July 16. IT is well know that the ancient Greeks and Romans took infinite pains to improve their respective languages. We have many remarkable instances of their labours to this effect in the writings of Dionysius of Halicarnassus, the author who passes under the name of Demetrius Phalereus, Cicero, Quinctilian, Aulus Gellius, and others. The English reader will be surprised to see with what exactness they measured their periods, analyzed their phrases, arranged their words, determined the length of their syllables, and avoided all harsh elementary sounds, in order to give grace and harmony to their compositions. To this refinement we may, in a great measure, ascribe that inexpressible charm,

which every man of taste and learning discovers in some of the classics, and which is not to be found in the generality of modern compositions.

Such an attention to propriety and elegance of style is of the greatest importance, as no production can be read with pleasure, or transmitted to posterity with applause, if it is defective in this respect. It should likewise be considered, that the literary character of a nation will always depend on the accuracy and elegance of its publications.

Since the beginning of the present century the English language has been much improved and refined. Several able writers have examined its principles, and pointed out its beauties and defects, with a critical and philosophical investigation.

I must, however, observe, that many enormous solecisms still appear in almost all the productions of our English writers, such as,

You was. This expression sometimes occurs in books, is often heard in conversation, and frequently echoes through the caverns of Westminster-hall. The nominative case is the second person plural; and the verb, to which it is united, is the first or the third person singular.

More or most universal. Its success was not more universal, Gibbon, vol. II. p. 357. Money is the most universal incitement of human industry, id. vol. I. p. 356; vol. III. p. 66, &c. Company more universally acceptable, Zeluco, vol I. p. 398. That which pleases most universally is religion, Blair's Serm. vol. II. p. 168. What is universal cannot admit of augmentation.

Of all others. The profession, of all others, for which he was the fittest. Zeluco, vol. I. pp. 75, 110. The most precious of all others. Anachar. vol. III. p. 288. It is that species of goodness, with which, of all others, we are best acquainted. Blair's Serm. vol. II. p. 129. To collect a dictionary seems a work, of all others, least practicable in a state of blindness. Johnson's Life of Milton, p. 169. This expression resembles the following absurdity in Milton.

Adam, the goodliest man of men since born
His sons; the fairest of her daughters Eve."

B. iy. 323.

I would not attempt to vindicate Milton, as some have done, by pleading, that this is a figure of speech, or a poetic licence; I would rather say with Horace, it is one of the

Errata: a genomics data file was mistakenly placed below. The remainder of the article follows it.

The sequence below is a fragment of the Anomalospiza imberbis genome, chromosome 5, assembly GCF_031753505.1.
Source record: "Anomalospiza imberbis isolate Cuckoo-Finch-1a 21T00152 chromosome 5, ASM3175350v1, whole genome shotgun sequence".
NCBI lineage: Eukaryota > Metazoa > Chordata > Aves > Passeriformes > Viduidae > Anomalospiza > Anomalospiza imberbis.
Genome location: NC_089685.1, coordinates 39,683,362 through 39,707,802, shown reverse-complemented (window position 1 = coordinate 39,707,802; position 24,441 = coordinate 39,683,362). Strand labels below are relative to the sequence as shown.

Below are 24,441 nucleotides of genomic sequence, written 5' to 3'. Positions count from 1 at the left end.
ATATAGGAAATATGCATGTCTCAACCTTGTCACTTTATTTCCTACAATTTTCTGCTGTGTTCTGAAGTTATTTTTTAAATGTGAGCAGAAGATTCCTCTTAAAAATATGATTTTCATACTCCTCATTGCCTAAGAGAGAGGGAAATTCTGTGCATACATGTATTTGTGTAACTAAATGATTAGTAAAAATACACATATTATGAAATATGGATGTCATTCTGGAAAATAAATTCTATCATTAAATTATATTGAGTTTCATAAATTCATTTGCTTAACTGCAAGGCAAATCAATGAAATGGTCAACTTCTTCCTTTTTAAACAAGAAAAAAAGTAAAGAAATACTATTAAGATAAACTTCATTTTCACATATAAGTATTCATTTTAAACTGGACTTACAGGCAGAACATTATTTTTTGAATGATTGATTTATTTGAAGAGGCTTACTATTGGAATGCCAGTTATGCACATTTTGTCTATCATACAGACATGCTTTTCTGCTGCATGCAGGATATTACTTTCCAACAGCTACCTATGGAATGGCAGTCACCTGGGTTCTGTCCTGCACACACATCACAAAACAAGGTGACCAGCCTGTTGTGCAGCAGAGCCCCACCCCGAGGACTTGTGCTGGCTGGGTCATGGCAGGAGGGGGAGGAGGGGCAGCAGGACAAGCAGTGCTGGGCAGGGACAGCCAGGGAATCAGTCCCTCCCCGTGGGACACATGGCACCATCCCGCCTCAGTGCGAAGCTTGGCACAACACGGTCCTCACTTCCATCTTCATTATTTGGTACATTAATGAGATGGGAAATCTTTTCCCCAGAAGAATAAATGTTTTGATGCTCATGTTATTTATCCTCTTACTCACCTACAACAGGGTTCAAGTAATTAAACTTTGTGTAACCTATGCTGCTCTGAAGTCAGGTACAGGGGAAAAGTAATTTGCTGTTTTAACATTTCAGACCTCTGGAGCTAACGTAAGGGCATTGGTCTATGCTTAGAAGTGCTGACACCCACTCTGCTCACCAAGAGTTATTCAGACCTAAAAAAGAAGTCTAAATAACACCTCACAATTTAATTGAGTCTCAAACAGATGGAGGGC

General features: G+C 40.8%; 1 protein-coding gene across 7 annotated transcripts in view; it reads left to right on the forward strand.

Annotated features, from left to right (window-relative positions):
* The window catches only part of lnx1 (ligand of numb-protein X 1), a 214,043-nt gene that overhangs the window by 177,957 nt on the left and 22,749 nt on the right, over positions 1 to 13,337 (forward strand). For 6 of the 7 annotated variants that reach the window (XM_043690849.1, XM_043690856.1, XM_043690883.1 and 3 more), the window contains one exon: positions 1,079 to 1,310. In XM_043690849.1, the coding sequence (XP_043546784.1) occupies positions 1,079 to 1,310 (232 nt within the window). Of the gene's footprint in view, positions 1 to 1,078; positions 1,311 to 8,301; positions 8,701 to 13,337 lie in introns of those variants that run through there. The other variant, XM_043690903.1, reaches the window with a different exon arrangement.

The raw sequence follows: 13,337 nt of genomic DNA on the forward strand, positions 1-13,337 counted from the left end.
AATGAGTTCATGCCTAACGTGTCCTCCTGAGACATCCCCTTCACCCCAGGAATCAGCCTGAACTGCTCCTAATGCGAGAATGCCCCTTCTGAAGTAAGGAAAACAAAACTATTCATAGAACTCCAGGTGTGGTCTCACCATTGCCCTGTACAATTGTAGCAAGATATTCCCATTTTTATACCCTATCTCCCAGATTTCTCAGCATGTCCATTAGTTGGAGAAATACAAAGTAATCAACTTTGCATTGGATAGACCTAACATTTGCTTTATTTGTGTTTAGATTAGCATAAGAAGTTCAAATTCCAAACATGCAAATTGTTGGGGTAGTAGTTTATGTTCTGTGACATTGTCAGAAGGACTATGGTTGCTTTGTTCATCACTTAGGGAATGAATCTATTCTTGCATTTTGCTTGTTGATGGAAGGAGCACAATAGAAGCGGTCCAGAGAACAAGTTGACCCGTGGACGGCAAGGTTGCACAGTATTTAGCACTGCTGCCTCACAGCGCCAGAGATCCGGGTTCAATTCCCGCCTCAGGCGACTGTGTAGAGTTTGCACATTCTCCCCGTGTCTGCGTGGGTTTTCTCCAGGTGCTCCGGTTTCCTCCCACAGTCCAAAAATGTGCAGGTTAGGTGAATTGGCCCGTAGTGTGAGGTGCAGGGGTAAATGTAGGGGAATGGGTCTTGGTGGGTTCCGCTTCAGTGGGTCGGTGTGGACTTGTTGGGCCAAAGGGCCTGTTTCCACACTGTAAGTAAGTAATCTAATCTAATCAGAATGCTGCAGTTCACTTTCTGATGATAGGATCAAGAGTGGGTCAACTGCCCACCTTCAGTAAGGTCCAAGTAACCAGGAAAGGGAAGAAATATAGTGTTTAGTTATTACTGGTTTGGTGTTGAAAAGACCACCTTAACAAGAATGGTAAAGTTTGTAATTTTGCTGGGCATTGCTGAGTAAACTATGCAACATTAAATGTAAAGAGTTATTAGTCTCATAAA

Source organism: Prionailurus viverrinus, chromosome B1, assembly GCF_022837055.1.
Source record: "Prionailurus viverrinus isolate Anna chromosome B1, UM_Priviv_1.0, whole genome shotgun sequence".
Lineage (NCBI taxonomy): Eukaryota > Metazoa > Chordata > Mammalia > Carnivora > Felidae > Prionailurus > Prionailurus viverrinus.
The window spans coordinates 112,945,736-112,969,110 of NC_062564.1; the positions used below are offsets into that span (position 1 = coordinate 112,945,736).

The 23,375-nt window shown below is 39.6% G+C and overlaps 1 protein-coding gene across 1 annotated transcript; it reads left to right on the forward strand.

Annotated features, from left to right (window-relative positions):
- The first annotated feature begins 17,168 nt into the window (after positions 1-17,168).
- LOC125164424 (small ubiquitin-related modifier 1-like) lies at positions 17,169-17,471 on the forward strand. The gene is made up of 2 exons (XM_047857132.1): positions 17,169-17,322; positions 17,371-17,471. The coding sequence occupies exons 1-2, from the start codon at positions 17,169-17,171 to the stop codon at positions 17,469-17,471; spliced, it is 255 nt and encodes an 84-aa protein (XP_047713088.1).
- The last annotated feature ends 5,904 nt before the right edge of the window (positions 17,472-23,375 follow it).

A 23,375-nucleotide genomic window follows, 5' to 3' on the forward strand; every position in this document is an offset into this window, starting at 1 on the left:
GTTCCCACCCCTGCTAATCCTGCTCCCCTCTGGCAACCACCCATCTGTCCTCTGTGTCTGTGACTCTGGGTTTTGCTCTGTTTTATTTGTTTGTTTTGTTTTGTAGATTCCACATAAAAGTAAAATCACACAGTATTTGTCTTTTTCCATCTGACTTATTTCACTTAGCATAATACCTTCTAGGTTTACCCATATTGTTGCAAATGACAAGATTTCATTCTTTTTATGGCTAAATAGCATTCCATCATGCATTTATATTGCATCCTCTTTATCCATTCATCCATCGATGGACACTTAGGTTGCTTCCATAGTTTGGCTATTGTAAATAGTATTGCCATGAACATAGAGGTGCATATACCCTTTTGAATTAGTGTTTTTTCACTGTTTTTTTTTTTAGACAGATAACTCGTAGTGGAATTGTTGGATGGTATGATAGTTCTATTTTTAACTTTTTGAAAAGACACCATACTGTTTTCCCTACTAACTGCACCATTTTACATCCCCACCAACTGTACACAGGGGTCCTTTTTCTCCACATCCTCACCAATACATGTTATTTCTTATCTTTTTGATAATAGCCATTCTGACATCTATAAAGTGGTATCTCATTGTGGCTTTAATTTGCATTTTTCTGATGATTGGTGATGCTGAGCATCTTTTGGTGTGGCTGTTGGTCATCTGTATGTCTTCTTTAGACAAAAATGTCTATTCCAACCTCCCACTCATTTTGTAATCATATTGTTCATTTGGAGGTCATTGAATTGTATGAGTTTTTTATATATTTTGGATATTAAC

“ Maculæ, quas aut incuria fudit,
Aut humana parum cavit natura.”

Ar. P. 352.

No apology, however, can be made for the foregoing expression in prose.

Either side. Either sex and every age was engaged in the pursuits of industry. Gibbon, vol. I. 452. He retired with a multitude of captives of either sex, ib. IV. 281. Filled with a great number of persons of either sex. Ib. vol. II. 324: alibi passim. “In that violent conflict of parties he (Edward Smith] had a prologue and epilogue from the first wits on either side.” Johnson's Lives, vol. II. p. 248. Either signifies only the one or the other; and is improperly used instead of each in the singular number, or both in the plural.

We meet with innumerable writers who talk of looking into the womb of Time. But this expression suggests a grose and indelicate idea, and is in itself absurd; for, Time, according to the mythologists, is an old fellow, the Chronos or Saturn of the ancients, and consequently has no womb. All personifications ought to be consistent.

An accusative or objective case after a passive participle. He [Thomson] was taught the common rudiments of learning. Johnson's Lives, vol. IV. p. 252. He [Watts] was taught Latin by Mr. Pinhorne. Ib. p. 278. He [Milton) was offered the continuance of his employment. Ib. vol. I. 183. Thus I have been told the story. Telem. vol. I. p. 92, edit. 1795. It would be better to say, he was instructed in the rudiments of learning; he learned Latin under the tuition of Mr. Pinhorne; the king, or the ministry, offered to continue him in his former employment; thus I have heard the story; or, thus I have been informed. The author of these remarks has observed, with regret, the last of these expressions in a translation, which he wished to give the public in an unexceptionable style. But he has been long convinced, that no work was ever published without some inadvertencies of the author and printer.

Two highwaymen were hung this morning. This is a common vulgarism. We should rather say, two highwaymen were hanged. This verb should be used in the regular form, when it signifies to execute, and in the irregular, when it denotes only suspension: as, he was hanged, and afterwards hung in chains.

The eldest of the two. Her eldest son Esau, Gen. xxvii. 15. When only two things are mentioned, there cannot be